From Persuasion to Representation
After the election is over, the active yoking of religion to politics in political campaigns leaves an indelible imprint on the American social fabric. When candidates use religious rhetoric to actively promote civil religion identity as a basis of vote choice, the effect is that many voters understand political leadership in symbolic terms. Given the right rhetorical cues, electoral behavior becomes more about a candidate’s image of moral character and less about substantive issues. This is consistent with Pitkin’s (1967) understanding of symbolic representation, in which political elites are conceived of as active symbol-makers rather than passive agents who simply stand for their constituents. Pitkin has serious concerns about this representational style, writing that symbolic representation is not “merely ritual activity. Rather, it is a kind of activity to foster belief, loyalty, satisfaction with their leaders, among the people. . . . Since there can be no rational justification of the symbolic representative’s position as leader, the emphasis (as with symbols) must fall on the nonrational or emotive elements in belief, and on leadership techniques which exploit such elements” (1967, 107).
Given how subtle and ecumenical religious rhetoric often is in practice, “exploit” may be too strong of a word to describe most candidates’ use of rhetorical style. Moreover, although religious rhetoric can shift vote choice, the evidence is clear that, even in religiously charged environments, many other factors (e.g., party identification) remain important. Nevertheless, Pitkin’s analysis directs our attention to the normatively problematic aspects of a rhetorical style steeped in religious language. Voters may rush to the polling place unaware that their preferred candidate may not ultimately stand for (or even care about) their substantive interests. Religious rhetoric can thus create representational disjointedness, whereby purely symbolic behavior is taken to imply a substantive mandate.
On top of this representational challenge for those who do identify with civil religion is the question of representation for those who do not. As Murray Edelman notes, “Signs evoke an intense response only for those already taking the roles that make them sensitive to the cues that are given off” (1964, 122). The case of civil religion rhetoric is interesting in that it clearly does not stand for everyone but purports to do exactly that. This rhetorical exclusion has observable consequences. Many Americans simply do not feel represented by candidates who employ the language of civil religion identity. This represents a major challenge, especially considering the growing religious diversity of Americans’ religious faiths. As a result, civil religion rhetoric has changed over time to become more inclusive, although exclusion is still a part of the genre. One representational challenge for political elites wielding the language of religious identity is whether the genre can expand once again to offer an even more inclusive definition of the American civil religion.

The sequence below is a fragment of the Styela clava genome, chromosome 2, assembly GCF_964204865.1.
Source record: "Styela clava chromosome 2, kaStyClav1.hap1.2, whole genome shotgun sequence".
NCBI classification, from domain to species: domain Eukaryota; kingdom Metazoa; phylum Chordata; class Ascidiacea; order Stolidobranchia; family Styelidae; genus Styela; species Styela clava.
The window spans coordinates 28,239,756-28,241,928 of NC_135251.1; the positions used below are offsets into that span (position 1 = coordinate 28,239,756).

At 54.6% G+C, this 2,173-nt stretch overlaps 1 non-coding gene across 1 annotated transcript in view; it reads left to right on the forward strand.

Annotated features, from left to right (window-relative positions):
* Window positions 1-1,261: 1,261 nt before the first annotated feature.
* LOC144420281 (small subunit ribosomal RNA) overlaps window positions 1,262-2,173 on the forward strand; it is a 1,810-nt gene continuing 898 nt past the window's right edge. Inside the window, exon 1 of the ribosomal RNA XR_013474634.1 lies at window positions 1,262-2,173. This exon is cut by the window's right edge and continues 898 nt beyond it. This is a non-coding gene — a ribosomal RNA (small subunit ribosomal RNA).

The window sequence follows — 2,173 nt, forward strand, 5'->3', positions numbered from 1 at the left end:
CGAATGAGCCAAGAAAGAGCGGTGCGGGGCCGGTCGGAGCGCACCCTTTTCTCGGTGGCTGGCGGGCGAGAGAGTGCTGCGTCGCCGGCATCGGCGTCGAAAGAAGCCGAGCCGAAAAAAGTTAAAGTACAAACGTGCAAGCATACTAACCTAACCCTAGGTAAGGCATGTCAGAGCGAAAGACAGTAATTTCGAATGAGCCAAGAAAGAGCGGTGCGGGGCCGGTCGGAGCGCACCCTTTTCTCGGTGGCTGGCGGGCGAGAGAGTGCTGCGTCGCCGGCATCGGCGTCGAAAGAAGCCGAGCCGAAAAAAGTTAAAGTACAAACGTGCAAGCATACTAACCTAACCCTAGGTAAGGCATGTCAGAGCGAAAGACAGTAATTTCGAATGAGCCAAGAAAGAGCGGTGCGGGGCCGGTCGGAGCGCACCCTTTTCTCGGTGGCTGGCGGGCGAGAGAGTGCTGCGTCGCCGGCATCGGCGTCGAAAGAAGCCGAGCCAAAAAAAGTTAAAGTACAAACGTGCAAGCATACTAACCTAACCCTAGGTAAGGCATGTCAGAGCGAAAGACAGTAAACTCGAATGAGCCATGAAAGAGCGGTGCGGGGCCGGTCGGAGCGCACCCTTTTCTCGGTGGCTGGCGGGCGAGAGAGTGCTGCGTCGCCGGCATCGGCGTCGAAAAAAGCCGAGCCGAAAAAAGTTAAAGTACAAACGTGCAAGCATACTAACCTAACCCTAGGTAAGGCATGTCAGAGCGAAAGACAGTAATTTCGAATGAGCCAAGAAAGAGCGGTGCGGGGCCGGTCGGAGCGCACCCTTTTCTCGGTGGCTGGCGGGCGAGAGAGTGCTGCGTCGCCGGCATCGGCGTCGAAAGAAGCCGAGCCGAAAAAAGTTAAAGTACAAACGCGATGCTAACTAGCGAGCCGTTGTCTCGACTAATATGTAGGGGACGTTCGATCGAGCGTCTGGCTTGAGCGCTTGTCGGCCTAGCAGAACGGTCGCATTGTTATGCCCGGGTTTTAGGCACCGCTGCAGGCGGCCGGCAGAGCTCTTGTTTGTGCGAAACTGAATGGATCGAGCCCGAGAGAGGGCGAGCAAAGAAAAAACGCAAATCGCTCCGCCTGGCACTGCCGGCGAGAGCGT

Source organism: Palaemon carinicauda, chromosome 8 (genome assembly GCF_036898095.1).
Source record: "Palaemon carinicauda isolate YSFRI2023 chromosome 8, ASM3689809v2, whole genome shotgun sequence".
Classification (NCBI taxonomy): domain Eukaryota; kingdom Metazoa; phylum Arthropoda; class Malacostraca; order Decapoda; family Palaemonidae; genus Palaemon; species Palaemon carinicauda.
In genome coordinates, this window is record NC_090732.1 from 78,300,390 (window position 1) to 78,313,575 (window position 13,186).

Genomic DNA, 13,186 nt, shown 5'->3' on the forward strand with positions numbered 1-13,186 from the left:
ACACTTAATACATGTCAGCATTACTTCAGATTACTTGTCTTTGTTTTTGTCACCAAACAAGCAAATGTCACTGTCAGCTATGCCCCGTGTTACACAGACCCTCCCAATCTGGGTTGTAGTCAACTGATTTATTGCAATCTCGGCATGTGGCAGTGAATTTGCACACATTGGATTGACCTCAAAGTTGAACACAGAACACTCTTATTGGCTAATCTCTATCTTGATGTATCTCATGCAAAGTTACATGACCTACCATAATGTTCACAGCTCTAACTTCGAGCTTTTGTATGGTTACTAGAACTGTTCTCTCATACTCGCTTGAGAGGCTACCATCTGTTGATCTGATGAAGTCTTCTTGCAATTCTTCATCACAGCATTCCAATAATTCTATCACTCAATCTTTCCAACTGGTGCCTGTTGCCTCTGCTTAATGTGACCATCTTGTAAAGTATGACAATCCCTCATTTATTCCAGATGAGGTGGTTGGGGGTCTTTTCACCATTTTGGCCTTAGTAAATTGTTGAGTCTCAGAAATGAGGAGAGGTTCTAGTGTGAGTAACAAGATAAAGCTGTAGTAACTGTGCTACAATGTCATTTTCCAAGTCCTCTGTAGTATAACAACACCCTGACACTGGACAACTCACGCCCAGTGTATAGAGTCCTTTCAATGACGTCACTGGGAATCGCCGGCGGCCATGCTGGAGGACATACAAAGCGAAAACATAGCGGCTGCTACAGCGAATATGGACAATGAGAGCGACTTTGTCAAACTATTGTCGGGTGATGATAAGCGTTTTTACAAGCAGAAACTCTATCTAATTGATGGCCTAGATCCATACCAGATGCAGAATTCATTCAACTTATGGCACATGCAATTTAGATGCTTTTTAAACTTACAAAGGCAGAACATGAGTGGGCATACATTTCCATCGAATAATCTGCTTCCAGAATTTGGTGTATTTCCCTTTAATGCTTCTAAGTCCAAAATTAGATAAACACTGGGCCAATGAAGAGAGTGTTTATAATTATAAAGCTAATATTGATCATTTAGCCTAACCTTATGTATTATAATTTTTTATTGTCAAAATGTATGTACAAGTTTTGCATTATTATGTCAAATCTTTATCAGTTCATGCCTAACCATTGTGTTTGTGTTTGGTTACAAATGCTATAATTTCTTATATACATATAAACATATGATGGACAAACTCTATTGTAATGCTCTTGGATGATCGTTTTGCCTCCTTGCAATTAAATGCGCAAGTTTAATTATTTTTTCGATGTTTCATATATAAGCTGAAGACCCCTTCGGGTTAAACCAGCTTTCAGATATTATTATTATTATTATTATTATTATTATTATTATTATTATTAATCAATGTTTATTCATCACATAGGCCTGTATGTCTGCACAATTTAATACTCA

All this paints a fairly negative portrayal of the representational thrust of American civil religion; however, this portrayal needs to be tempered by our recalling that, theoretically, civil religion exists as a solution to the complex representational challenge posed by a religious constituency that is both diverse and highly committed. For all its potential representational drawbacks, civil religion still stands as a clear alternative to the rhetoric of culture wars, which seeks to actively deepen religious differences. Political observers should take some comfort in the fact that the vast majority of religious rhetoric is not preoccupied with fostering deep societal divisions; in fact, the vast majority of religious language seeks to assert a point of shared collective identity. Moreover, as many have noted, civil religion also plays a role in providing basic political legitimacy for American institutions (Wald and Calhoun Brown 2006). It has helped to rhetorically construct a movement identity for diverse constituencies, as was the case with the Populist movement (Williams and Alexander 1994). And it has been used to direct national attention toward moral shortcomings and to urge reform, as Obama’s campaign rhetoric frequently did.
In sum, civil religion plays a complex representation role, engendering a collective identity in a diverse public while, at the same time, directing the electorate toward largely image-based standards of political evaluation. Multiple layers of evidence indicate that, for all its purported attributes, civil religion rhetoric creates serious representational challenges in a pluralistic religious society. Ultimately, perhaps the genre defies an assessment painted with a broad brush. Civil religion rhetoric plays an important representational role, but in doing so it produces serious normative challenges that must be acknowledged as well.